The Three Types of “Bad” Review That Make Me Want to Read a Book

Five stars with one of them shaded in.

It’s pretty obvious why authors live in fear of bad reviews. Not only do they bruise the ego, they also damage sales. Readers frequently check reviews before buying books, and negative reviews are bound to put some of them off.

But maybe we should worry a little less about bad reviews, because it’s not quite as simple as bad review=no sale. Now that I think about it, there are certain types of bad review that actually make me more interested in a book.

The “unlikeable female protagonist” review

She’s a bitch. She’s toxic. She’s problematic. Hooray, I love her already! Reviewers often throw these words around to describe any female character with genuine flaws, rather than the Allowable Flaws For Women which are:

  • Being chaotic (but never in a way that causes actual problems, just in a cute way)
  • Being hot-tempered (but only with people who deserve it, not genuine anger issues)
  • Swearing
  • Having messy hair and bitten nails

I feel like the era of antiheroes ended too soon, and women and minorities never got to see enough characters like us being messed up and morally questionable. I’ll take a flawed and complicated female character over a perfect angel any day.

The “pacing issues” review

Nine times out of ten, when a reviewer says a book has pacing issues, they mean it is slow-paced. This might be an issue for that particular reader, but I’m often in the mood for a leisurely, reflective read, and a slow pace will suit me just fine.

If the review praises a book’s characters but says it’s “let down by pacing”, that probably means it’s a character-focussed book rather than a plot-focussed one. I read for character rather than plot (with a few genre-related exceptions, e.g. mysteries), so I’ll be happy to read it and hang out with the characters even if they aren’t going anywhere quickly.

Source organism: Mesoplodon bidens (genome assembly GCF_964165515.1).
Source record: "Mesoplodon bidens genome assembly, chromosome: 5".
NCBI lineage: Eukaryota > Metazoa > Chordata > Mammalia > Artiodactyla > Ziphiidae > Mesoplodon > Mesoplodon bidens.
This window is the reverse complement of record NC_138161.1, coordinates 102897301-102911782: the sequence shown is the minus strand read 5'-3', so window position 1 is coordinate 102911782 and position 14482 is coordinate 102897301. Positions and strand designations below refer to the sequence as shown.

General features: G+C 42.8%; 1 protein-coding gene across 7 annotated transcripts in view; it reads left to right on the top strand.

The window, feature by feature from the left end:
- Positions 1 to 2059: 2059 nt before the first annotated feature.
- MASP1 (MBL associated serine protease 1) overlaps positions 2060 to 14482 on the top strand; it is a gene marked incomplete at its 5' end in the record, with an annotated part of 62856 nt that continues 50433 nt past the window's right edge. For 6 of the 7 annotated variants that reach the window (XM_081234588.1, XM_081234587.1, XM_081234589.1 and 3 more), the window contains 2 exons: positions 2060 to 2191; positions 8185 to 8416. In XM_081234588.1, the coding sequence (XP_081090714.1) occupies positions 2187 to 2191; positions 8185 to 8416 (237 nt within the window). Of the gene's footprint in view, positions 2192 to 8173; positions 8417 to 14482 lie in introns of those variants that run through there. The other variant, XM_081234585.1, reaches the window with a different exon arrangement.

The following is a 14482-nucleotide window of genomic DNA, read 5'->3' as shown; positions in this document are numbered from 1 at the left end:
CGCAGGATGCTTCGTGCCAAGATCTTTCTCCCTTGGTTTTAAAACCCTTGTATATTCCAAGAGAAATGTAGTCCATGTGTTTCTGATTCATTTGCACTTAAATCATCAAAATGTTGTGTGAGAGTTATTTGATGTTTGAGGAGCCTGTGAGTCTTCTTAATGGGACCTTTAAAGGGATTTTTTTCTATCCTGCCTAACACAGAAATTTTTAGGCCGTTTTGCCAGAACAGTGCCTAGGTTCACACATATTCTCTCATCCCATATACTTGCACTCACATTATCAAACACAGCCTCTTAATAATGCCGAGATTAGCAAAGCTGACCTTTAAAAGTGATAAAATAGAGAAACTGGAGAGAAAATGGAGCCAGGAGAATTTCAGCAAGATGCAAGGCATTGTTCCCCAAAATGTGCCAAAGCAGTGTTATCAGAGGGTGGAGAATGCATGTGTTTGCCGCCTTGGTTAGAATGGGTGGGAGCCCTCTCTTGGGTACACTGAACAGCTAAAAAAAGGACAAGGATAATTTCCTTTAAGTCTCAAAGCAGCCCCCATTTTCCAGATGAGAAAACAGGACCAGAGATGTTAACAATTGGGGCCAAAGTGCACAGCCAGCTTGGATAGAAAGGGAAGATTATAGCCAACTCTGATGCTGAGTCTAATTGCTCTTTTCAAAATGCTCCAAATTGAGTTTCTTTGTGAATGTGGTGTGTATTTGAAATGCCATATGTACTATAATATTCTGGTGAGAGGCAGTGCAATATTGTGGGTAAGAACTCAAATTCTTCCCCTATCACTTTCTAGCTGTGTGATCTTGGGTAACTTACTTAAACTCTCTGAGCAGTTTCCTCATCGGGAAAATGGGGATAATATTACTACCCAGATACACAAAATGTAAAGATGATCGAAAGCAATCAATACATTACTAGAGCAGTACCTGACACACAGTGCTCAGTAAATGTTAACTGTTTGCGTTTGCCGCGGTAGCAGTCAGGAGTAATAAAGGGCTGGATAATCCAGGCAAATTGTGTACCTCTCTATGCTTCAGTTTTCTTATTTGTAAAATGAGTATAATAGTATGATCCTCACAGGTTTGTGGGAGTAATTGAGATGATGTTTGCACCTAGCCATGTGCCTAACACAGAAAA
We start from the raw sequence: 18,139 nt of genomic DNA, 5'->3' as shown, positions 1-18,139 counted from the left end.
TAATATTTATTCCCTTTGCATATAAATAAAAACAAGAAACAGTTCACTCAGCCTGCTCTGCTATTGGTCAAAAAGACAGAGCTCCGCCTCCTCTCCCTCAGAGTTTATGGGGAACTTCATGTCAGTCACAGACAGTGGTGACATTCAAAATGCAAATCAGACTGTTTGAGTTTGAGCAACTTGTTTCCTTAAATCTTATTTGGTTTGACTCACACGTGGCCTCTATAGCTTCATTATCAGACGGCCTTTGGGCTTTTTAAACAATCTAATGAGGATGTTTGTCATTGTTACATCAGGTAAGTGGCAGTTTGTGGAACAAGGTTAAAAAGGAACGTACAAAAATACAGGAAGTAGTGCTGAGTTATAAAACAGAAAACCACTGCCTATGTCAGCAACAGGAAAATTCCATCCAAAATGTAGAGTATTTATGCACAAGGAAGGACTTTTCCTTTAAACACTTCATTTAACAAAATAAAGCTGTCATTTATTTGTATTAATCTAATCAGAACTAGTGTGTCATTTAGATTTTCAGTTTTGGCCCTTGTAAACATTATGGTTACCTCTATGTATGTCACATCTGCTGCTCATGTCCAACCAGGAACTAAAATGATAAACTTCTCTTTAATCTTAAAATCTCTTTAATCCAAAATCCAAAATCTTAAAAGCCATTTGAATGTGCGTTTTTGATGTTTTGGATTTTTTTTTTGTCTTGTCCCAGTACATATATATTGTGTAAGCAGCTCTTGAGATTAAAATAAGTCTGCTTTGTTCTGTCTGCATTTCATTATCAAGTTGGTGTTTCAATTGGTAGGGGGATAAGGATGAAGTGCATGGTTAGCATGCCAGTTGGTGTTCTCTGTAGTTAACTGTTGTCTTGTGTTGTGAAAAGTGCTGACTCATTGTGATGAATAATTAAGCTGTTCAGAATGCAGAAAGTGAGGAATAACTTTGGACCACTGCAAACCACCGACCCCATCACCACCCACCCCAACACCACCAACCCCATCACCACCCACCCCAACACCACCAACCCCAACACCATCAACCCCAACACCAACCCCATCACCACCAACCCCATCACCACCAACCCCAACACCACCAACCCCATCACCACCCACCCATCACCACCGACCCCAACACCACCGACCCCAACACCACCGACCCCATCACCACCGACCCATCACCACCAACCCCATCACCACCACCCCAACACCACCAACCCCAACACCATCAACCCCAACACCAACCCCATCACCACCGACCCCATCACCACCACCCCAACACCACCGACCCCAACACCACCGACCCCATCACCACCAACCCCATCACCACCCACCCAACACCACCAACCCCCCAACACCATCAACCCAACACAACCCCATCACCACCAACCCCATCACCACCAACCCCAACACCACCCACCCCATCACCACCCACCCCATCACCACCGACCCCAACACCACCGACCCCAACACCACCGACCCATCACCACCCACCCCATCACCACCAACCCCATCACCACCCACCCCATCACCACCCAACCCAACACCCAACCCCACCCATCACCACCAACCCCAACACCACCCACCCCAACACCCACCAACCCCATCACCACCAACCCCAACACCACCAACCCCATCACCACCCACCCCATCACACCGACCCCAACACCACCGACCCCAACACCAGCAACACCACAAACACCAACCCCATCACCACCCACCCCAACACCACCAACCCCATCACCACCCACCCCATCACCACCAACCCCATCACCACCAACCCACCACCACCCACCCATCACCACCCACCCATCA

The “unnecessary gay characters” review

“Waaaaaah, why are there LGBTQ characters in my fantasy/sci-fi/thriller/historical fiction? It’s forced diversity and the author’s just trying to be woke. Queer people didn’t exist before the 1980s anyway so it’s historically inaccurate.”

This type of review pops up when LGBTQ characters star in books that aren’t about romance, sexuality or gender identity. It always makes me want to read the story more because I’m a queer person who rarely reads romance, but I still want to see our awesome community represented in books.   

Are there any types of “bad” review that make you more tempted to pick up the book?

Top Ten New-to-Me Authors I Read in 2022

I definitely read more new authors than familiar ones in 2022, and I’m planning to keep that going in 2023. Here’s my pick of the bunch…

Karen Joy Fowler

Who’s she? An American author of literary fiction, sci-fi and fantasy.

What did I read? ‘We Are All Completely Beside Ourselves’ – a story about a young woman whose sister mysteriously disappeared during childhood.

What do I want to read next? I’ll probably go for her most well-known novel – ‘The Jane Austen Book Club’.

Philippa Gregory

Who’s she? Only the queen of historical fiction.

What did I read? ‘The Queen’s Fool’ – the story of a teenage girl who becomes involved in a Tudor power struggle.

What do I want to read next? ‘The Other Boleyn Girl’ is her most well-known novel but I’m more drawn to ‘Tidelands’ – a novel set in 1648, about a woman suspected of being a witch.

Peter Carey

Who’s he? An award-winning Australian author. He is frequently named as Australia’s next contender for the Nobel Prize in Literature.